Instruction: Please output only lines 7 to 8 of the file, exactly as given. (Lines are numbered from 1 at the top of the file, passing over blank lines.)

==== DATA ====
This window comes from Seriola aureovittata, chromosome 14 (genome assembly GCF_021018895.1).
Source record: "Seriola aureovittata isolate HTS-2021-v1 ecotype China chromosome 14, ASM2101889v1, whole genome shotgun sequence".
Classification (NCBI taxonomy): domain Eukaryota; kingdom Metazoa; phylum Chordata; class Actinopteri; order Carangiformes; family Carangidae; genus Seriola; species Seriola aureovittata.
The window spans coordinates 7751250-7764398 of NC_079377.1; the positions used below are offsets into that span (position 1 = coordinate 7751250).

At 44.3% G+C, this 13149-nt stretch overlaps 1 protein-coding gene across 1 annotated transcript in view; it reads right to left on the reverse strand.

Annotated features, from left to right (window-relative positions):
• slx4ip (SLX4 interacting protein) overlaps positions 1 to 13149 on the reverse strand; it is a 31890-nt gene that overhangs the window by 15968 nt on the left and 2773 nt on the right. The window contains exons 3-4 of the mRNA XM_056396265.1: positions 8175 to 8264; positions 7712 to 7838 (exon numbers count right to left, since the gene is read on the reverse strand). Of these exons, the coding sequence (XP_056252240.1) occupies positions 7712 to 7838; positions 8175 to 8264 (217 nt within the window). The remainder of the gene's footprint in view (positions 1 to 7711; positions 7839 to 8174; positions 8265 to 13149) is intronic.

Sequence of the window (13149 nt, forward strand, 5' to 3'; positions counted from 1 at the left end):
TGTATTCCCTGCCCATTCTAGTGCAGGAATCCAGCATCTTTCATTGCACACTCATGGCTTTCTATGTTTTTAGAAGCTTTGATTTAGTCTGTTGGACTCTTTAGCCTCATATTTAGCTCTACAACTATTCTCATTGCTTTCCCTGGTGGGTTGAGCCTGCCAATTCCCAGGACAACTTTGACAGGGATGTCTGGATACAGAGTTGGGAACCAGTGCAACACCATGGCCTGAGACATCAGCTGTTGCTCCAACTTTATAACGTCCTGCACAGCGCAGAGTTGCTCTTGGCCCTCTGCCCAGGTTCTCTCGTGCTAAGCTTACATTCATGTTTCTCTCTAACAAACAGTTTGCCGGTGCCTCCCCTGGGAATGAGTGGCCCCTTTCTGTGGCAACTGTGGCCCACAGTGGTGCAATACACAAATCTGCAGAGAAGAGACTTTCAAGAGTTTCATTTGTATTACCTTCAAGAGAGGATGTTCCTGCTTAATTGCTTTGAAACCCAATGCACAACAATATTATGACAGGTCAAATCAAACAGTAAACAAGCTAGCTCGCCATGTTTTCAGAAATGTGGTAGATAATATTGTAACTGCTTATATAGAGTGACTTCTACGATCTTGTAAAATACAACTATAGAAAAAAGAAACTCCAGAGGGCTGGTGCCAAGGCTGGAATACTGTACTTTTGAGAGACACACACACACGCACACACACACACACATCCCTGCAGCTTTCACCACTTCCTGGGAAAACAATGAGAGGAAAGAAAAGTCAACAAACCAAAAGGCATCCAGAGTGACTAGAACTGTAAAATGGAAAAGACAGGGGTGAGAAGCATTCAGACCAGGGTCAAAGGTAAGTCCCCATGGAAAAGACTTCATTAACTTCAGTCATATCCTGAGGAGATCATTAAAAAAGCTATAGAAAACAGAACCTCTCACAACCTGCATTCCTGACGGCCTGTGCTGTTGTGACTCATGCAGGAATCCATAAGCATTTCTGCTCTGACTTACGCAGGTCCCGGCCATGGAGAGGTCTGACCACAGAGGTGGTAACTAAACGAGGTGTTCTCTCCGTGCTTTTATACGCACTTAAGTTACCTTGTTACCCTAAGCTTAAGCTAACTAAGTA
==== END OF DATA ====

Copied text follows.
• slx4ip (SLX4 interacting protein) overlaps positions 1 to 13149 on the reverse strand; it is a 31890-nt gene that overhangs the window by 15968 nt on the left and 2773 nt on the right. The window contains exons 3-4 of the mRNA XM_056396265.1: positions 8175 to 8264; positions 7712 to 7838 (exon numbers count right to left, since the gene is read on the reverse strand). Of these exons, the coding sequence (XP_056252240.1) occupies positions 7712 to 7838; positions 8175 to 8264 (217 nt within the window). The remainder of the gene's footprint in view (positions 1 to 7711; positions 7839 to 8174; positions 8265 to 13149) is intronic.

Sequence of the window (13149 nt, forward strand, 5' to 3'; positions counted from 1 at the left end):